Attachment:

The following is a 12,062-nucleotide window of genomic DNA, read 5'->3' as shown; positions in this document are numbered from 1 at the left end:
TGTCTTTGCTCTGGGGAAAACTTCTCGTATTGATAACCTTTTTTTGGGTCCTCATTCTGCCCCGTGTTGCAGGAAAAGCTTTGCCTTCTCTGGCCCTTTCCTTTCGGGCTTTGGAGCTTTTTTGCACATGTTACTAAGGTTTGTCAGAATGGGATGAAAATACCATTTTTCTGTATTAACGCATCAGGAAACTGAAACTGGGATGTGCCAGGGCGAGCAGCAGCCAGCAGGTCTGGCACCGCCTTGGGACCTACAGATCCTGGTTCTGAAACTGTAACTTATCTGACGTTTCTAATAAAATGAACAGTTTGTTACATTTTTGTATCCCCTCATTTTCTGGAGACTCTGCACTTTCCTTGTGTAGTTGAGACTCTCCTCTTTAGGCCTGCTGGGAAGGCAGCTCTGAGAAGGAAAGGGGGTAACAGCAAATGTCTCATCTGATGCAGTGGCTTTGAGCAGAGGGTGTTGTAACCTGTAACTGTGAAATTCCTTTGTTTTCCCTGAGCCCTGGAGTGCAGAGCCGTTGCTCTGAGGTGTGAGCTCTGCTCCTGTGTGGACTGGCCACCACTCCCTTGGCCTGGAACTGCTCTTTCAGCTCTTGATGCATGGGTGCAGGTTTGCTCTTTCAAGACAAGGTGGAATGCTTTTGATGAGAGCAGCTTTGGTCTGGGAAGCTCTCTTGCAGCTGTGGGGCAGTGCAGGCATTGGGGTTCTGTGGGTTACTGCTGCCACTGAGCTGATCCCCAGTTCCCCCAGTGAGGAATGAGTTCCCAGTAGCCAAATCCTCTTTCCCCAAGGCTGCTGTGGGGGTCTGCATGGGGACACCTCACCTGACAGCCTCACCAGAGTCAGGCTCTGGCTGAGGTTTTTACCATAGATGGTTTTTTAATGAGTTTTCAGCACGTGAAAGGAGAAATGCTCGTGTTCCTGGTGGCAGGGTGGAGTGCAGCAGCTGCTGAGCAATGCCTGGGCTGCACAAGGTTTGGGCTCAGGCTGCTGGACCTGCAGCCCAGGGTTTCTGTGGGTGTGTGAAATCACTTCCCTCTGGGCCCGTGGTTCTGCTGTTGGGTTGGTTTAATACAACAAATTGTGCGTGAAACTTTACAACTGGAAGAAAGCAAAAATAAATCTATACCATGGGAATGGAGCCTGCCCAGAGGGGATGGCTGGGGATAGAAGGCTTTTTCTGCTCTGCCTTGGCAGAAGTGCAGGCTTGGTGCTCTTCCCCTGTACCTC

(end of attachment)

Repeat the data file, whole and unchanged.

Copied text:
The following is a 12,062-nucleotide window of genomic DNA, read 5'->3' as shown; positions in this document are numbered from 1 at the left end:
TGTCTTTGCTCTGGGGAAAACTTCTCGTATTGATAACCTTTTTTTGGGTCCTCATTCTGCCCCGTGTTGCAGGAAAAGCTTTGCCTTCTCTGGCCCTTTCCTTTCGGGCTTTGGAGCTTTTTTGCACATGTTACTAAGGTTTGTCAGAATGGGATGAAAATACCATTTTTCTGTATTAACGCATCAGGAAACTGAAACTGGGATGTGCCAGGGCGAGCAGCAGCCAGCAGGTCTGGCACCGCCTTGGGACCTACAGATCCTGGTTCTGAAACTGTAACTTATCTGACGTTTCTAATAAAATGAACAGTTTGTTACATTTTTGTATCCCCTCATTTTCTGGAGACTCTGCACTTTCCTTGTGTAGTTGAGACTCTCCTCTTTAGGCCTGCTGGGAAGGCAGCTCTGAGAAGGAAAGGGGGTAACAGCAAATGTCTCATCTGATGCAGTGGCTTTGAGCAGAGGGTGTTGTAACCTGTAACTGTGAAATTCCTTTGTTTTCCCTGAGCCCTGGAGTGCAGAGCCGTTGCTCTGAGGTGTGAGCTCTGCTCCTGTGTGGACTGGCCACCACTCCCTTGGCCTGGAACTGCTCTTTCAGCTCTTGATGCATGGGTGCAGGTTTGCTCTTTCAAGACAAGGTGGAATGCTTTTGATGAGAGCAGCTTTGGTCTGGGAAGCTCTCTTGCAGCTGTGGGGCAGTGCAGGCATTGGGGTTCTGTGGGTTACTGCTGCCACTGAGCTGATCCCCAGTTCCCCCAGTGAGGAATGAGTTCCCAGTAGCCAAATCCTCTTTCCCCAAGGCTGCTGTGGGGGTCTGCATGGGGACACCTCACCTGACAGCCTCACCAGAGTCAGGCTCTGGCTGAGGTTTTTACCATAGATGGTTTTTTAATGAGTTTTCAGCACGTGAAAGGAGAAATGCTCGTGTTCCTGGTGGCAGGGTGGAGTGCAGCAGCTGCTGAGCAATGCCTGGGCTGCACAAGGTTTGGGCTCAGGCTGCTGGACCTGCAGCCCAGGGTTTCTGTGGGTGTGTGAAATCACTTCCCTCTGGGCCCGTGGTTCTGCTGTTGGGTTGGTTTAATACAACAAATTGTGCGTGAAACTTTACAACTGGAAGAAAGCAAAAATAAATCTATACCATGGGAATGGAGCCTGCCCAGAGGGGATGGCTGGGGATAGAAGGCTTTTTCTGCTCTGCCTTGGCAGAAGTGCAGGCTTGGTGCTCTTCCCCTGTACCTC